If you are having a planned caesarean section and you carry GBS, you do not need antibiotics to prevent GBS infection in your baby unless labour has started or your waters have broken. If a previous baby was affected with GBS infection then you should be offered antibiotics during labour in all following pregnancies, as there is an increased risk that a future baby may also be affected.

To help you choose whether you would like to have antibiotics in labour, you can have a specific swab test known as the enriched culture medium or ECM test to see whether you are carrying GBS when you are 35—37 weeks pregnant. If the result shows that: you are still carrying GBS at this stage of pregnancy then the risk of your baby developing early-onset GBS infection is increased to around 1 in and you will be offered antibiotics in labour you are not carrying GBS at this stage of pregnancy then the risk of your baby developing early-onset GBS infection is much lower 1 in and you may choose not to have antibiotics.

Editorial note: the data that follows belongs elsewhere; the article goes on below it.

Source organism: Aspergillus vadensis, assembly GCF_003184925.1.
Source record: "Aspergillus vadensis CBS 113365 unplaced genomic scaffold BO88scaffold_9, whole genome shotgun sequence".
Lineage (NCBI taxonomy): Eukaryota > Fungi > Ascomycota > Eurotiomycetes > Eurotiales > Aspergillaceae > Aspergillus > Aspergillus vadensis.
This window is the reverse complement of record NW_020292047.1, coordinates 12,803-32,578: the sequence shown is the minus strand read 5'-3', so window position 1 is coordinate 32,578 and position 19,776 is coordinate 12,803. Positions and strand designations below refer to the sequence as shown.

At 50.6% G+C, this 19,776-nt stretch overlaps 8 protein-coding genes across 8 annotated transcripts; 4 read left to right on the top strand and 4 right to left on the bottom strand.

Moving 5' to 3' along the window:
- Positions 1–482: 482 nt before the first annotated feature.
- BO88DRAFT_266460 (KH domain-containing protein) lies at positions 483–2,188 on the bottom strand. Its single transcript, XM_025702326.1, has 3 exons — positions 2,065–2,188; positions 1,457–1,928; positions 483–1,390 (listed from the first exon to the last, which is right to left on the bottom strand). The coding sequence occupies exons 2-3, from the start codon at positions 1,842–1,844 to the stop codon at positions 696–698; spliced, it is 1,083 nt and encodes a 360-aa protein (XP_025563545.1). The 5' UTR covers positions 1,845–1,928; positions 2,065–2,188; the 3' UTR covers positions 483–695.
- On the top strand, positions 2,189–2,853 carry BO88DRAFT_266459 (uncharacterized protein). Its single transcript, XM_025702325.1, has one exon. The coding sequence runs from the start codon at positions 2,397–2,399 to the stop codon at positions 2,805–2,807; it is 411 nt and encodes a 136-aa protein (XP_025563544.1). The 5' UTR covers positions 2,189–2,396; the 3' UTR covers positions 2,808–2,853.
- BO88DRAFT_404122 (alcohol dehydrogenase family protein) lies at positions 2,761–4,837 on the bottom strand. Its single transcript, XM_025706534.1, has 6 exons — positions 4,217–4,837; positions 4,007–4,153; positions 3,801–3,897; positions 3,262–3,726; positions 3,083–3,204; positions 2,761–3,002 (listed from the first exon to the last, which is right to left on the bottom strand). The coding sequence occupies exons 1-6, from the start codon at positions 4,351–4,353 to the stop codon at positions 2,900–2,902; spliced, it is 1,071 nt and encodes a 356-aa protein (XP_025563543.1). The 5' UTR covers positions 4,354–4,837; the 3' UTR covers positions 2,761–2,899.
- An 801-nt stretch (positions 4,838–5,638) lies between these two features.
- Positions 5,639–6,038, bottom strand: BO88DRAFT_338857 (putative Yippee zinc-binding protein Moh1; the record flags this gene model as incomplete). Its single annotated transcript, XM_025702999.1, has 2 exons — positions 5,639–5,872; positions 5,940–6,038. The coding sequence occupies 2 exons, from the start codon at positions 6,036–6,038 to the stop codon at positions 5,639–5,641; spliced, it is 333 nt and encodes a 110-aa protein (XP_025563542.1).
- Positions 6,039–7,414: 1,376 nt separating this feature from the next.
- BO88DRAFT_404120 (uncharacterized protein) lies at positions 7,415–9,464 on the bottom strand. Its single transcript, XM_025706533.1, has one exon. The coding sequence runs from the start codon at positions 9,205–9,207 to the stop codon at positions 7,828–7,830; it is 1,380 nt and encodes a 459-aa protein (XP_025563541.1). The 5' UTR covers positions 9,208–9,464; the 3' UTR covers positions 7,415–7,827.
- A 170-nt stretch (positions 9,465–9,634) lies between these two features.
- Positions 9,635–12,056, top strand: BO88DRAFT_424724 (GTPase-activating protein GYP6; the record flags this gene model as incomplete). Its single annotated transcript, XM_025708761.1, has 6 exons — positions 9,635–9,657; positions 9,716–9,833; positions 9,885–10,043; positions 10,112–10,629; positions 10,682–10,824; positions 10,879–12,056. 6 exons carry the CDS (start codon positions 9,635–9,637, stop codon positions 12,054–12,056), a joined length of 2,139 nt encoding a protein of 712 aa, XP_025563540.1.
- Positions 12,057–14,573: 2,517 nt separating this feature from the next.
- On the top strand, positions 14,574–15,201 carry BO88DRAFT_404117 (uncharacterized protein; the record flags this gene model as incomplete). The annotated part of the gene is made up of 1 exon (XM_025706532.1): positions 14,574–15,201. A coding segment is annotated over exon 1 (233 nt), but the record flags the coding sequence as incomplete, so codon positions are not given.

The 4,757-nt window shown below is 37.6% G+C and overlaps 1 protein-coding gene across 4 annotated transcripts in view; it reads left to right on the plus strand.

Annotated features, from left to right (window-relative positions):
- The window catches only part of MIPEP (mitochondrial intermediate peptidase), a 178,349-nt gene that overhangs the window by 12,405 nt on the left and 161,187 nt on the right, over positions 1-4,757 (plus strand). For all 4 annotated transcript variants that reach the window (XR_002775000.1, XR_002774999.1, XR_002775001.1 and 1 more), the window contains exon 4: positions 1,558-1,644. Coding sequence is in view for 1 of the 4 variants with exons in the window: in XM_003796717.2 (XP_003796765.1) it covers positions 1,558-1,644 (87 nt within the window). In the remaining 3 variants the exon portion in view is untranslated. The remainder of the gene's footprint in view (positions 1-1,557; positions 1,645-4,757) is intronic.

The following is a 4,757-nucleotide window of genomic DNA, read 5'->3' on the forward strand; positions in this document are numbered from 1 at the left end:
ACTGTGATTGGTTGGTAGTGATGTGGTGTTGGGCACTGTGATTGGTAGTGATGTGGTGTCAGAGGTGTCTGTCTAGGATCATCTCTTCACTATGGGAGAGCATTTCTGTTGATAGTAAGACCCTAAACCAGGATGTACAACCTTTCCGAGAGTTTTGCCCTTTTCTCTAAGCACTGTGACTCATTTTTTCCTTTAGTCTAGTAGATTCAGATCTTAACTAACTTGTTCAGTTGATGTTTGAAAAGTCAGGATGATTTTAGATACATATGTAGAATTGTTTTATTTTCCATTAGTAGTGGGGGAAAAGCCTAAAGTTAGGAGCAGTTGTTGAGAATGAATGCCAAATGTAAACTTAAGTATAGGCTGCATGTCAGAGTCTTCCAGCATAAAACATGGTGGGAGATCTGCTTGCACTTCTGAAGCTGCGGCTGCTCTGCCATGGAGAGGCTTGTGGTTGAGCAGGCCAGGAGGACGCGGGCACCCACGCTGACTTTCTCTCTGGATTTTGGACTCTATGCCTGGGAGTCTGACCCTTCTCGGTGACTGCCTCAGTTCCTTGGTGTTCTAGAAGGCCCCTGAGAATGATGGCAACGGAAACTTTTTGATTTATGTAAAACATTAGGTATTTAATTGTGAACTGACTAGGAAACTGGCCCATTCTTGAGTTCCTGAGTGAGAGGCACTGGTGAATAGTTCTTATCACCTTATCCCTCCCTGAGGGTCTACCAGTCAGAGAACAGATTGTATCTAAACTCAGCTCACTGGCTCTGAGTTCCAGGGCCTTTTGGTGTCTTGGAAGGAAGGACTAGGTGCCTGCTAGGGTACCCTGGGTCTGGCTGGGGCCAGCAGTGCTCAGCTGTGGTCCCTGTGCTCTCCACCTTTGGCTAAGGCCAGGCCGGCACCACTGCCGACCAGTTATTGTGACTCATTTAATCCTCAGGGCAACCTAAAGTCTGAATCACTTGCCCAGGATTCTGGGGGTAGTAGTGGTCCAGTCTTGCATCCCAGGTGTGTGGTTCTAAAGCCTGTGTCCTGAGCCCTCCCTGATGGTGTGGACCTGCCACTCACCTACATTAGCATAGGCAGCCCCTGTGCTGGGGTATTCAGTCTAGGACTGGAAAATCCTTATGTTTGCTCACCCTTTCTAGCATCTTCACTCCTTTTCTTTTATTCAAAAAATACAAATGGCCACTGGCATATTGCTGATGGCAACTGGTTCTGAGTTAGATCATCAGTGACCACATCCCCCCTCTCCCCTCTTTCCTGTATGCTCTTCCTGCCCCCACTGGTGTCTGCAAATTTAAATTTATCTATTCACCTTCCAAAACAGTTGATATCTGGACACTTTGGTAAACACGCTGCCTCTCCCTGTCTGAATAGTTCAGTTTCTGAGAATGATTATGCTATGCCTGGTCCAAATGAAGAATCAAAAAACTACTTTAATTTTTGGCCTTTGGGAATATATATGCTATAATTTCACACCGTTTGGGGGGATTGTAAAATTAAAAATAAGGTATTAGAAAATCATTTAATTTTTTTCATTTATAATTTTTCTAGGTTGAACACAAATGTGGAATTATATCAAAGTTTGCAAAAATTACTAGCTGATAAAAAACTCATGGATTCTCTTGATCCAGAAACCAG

This is because: many women carry the GBS bacteria and, in the majority of cases, their babies are born safely and do not develop an infection screening all women late in pregnancy cannot accurately predict which babies will develop GBS infection no screening test is entirely accurate: a negative swab test does not guarantee that you do not carry GBS many babies who are severely affected by GBS infection are born preterm, before the suggested time for screening 35—37 weeks giving antibiotics to all women who carry GBS would mean that a very large number of women would receive treatment they do not need.